What is a 'Labor Standards Board' and why Minneapolis is considering creating one
In the coming weeks, Minneapolis leaders will decide whether to create a new board to advise city government on regulations for worker safety, training, and even pay.
Why it matters: If created, the proposed "Labor Standards Board" could become a powerful vehicle to drive new, labor-friendly policies through Minneapolis City Hall that advocates hope will ease burdens on low-wage workers.
The other side: Some business groups, like restaurant and hotel trade group Hospitality Minnesota, fear the creation would trigger a pile-on of new regulations at a fragile moment for Minneapolis' commercial hubs, including downtown. Ultimately, they worry businesses will leave.
- Existing mandates and inflation are already squeezing restaurants, said Hospitality Minnesota CEO Angie Whitcomb, "and it doesn't take many more financial or administrative burdens to make that impossible to maintain."
Yes, but: Other business groups, like the Minneapolis Regional Chamber of Commerce, are withholding judgment — and working behind the scenes to shape the proposal, which city council members are still finalizing.
How it works: The board would not be able to unilaterally pass new laws, but it would be able to draft recommendations on which ones the city council could consider.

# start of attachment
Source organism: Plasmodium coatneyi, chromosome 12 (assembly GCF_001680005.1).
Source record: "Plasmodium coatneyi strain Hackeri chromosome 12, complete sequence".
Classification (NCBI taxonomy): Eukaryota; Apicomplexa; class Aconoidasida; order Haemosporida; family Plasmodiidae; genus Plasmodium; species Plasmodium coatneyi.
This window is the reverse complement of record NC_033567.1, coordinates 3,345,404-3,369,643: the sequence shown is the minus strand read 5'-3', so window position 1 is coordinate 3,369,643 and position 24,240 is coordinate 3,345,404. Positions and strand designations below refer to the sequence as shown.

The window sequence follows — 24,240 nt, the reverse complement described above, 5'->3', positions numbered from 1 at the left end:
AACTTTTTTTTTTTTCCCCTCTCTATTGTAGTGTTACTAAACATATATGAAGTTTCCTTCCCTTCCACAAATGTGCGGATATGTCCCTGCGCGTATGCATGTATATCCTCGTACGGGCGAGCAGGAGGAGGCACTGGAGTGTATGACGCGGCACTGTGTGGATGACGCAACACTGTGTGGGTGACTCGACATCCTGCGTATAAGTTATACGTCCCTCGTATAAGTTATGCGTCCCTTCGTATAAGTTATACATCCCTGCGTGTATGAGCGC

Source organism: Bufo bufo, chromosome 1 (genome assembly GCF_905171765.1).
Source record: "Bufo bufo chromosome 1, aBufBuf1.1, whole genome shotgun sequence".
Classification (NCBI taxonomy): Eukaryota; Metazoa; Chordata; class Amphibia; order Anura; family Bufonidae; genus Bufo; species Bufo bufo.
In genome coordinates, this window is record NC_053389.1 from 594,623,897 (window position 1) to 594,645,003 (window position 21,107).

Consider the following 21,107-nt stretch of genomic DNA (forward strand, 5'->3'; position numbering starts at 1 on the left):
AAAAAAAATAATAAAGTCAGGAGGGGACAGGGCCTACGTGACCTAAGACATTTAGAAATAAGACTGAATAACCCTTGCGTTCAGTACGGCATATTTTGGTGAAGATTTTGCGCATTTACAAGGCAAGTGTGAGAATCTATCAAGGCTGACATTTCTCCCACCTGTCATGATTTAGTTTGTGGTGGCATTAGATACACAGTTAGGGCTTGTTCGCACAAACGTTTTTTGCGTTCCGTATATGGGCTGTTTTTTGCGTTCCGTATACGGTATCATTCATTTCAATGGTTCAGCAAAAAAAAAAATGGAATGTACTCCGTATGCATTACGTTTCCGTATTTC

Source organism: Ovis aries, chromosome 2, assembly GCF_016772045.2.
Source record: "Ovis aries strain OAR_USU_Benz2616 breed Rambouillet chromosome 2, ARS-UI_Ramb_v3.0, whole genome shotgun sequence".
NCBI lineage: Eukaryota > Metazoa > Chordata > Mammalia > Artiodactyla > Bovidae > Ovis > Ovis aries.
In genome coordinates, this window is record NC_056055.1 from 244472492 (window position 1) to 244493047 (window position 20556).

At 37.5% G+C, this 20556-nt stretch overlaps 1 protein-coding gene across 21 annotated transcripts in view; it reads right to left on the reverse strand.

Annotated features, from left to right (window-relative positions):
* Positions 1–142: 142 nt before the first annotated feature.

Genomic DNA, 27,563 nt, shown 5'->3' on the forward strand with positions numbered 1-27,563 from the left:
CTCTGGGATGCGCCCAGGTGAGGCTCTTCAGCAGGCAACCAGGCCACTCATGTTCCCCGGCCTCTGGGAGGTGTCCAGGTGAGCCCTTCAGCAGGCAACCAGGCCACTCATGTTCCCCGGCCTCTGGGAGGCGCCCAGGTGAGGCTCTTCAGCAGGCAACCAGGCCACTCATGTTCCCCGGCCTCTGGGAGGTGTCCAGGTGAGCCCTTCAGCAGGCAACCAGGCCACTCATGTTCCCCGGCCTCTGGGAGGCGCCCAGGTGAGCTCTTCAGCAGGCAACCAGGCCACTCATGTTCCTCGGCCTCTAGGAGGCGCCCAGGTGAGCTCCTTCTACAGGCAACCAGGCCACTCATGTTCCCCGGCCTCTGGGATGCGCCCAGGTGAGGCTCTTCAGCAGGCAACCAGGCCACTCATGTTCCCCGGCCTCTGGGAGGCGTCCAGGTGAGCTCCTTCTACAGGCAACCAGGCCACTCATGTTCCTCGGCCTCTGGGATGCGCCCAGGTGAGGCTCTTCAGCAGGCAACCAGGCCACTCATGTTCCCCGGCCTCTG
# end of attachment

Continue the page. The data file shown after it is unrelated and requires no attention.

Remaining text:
- Some ideas would percolate upward from sub-groups that study specific sectors like security guards, window washers, or restaurant workers.
The latest: Negotiations now hinge on several elements of the board's setup, including how many members would come from business versus labor.
- There are also discussions about whether a simple majority vote or a higher threshold is enough to recommend a new ordinance to the council and mayor.
What they're saying: Mayor Jacob Frey supports the proposal, telling Axios that the body could strengthen both business and labor — "if it's functional, if it's balanced and fair."
The intrigue: Minneapolis Regional Chamber of Commerce CEO Jonathan Weinhagen contends supporters likely have the votes, so he's been lobbying council members to ensure the new Labor Standards Board "does no harm."
- "If we can't come to a structure that feels balanced, and creates an opportunity to counterbalance some of the aggressive labor movement," Weinhagen told Axios, "we will vocally step back."
Ursula Roldán Díaz, who's worked at the same downtown Minneapolis pizzeria for 20 years, said she thinks a labor standards board could give workers like her "an opportunity to be heard."
What they're saying: "Businesses always talk about what they want," Roldán Díaz told Axios through a Spanish-language interpreter, "and we — the workers — don't."
Though Roldán Díaz likes parts of her job, she also doesn't get paid vacation days and makes just above minimum wage — which is $14.50 for small businesses in Minneapolis.
Between the lines: Labor standards boards are becoming more common, said Rutgers University professor Janice Fine, who said they make a big difference in low-wage industries that are difficult to unionize: restaurants, residential construction, custodial services, or warehouses, for example.
- In the absence of a union, a labor standards board could set basic workplace standards, and prevent what Fine called "a race to the bottom of businesses competing on the basis of wages alone."
Of note: Minneapolis is already an "exemplar of aggressive local labor law," Fine wrote in a recent paper, though she added that the city's capacity for enforcing workplace ordinances is limited.
- Hospitality Minnesota CEO Angie Whitcomb contends those regulations have already strained businesses enough. "At some point, the back's going to break."
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